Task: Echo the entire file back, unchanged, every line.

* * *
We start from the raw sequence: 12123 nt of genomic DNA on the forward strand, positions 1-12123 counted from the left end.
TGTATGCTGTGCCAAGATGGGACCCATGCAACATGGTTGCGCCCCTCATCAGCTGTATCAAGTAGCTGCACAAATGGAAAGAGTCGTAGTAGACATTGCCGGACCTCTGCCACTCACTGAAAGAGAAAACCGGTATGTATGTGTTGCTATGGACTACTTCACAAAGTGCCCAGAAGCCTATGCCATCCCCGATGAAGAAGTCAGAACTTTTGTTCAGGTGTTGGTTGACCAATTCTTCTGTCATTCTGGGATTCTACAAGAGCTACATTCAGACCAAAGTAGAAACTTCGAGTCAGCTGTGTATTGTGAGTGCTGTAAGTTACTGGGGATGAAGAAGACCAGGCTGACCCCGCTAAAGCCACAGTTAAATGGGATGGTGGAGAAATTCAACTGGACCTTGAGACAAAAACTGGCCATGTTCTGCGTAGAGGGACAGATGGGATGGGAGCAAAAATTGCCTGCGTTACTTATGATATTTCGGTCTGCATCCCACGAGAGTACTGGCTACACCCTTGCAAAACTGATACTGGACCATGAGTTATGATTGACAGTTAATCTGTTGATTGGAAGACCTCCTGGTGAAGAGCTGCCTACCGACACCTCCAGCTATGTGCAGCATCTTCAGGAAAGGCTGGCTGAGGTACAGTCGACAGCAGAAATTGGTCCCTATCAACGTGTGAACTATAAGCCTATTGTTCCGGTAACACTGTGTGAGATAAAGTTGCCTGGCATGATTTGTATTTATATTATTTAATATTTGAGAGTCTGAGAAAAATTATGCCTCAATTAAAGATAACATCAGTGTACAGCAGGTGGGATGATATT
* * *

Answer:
We start from the raw sequence: 12123 nt of genomic DNA on the forward strand, positions 1-12123 counted from the left end.
TGTATGCTGTGCCAAGATGGGACCCATGCAACATGGTTGCGCCCCTCATCAGCTGTATCAAGTAGCTGCACAAATGGAAAGAGTCGTAGTAGACATTGCCGGACCTCTGCCACTCACTGAAAGAGAAAACCGGTATGTATGTGTTGCTATGGACTACTTCACAAAGTGCCCAGAAGCCTATGCCATCCCCGATGAAGAAGTCAGAACTTTTGTTCAGGTGTTGGTTGACCAATTCTTCTGTCATTCTGGGATTCTACAAGAGCTACATTCAGACCAAAGTAGAAACTTCGAGTCAGCTGTGTATTGTGAGTGCTGTAAGTTACTGGGGATGAAGAAGACCAGGCTGACCCCGCTAAAGCCACAGTTAAATGGGATGGTGGAGAAATTCAACTGGACCTTGAGACAAAAACTGGCCATGTTCTGCGTAGAGGGACAGATGGGATGGGAGCAAAAATTGCCTGCGTTACTTATGATATTTCGGTCTGCATCCCACGAGAGTACTGGCTACACCCTTGCAAAACTGATACTGGACCATGAGTTATGATTGACAGTTAATCTGTTGATTGGAAGACCTCCTGGTGAAGAGCTGCCTACCGACACCTCCAGCTATGTGCAGCATCTTCAGGAAAGGCTGGCTGAGGTACAGTCGACAGCAGAAATTGGTCCCTATCAACGTGTGAACTATAAGCCTATTGTTCCGGTAACACTGTGTGAGATAAAGTTGCCTGGCATGATTTGTATTTATATTATTTAATATTTGAGAGTCTGAGAAAAATTATGCCTCAATTAAAGATAACATCAGTGTACAGCAGGTGGGATGATATT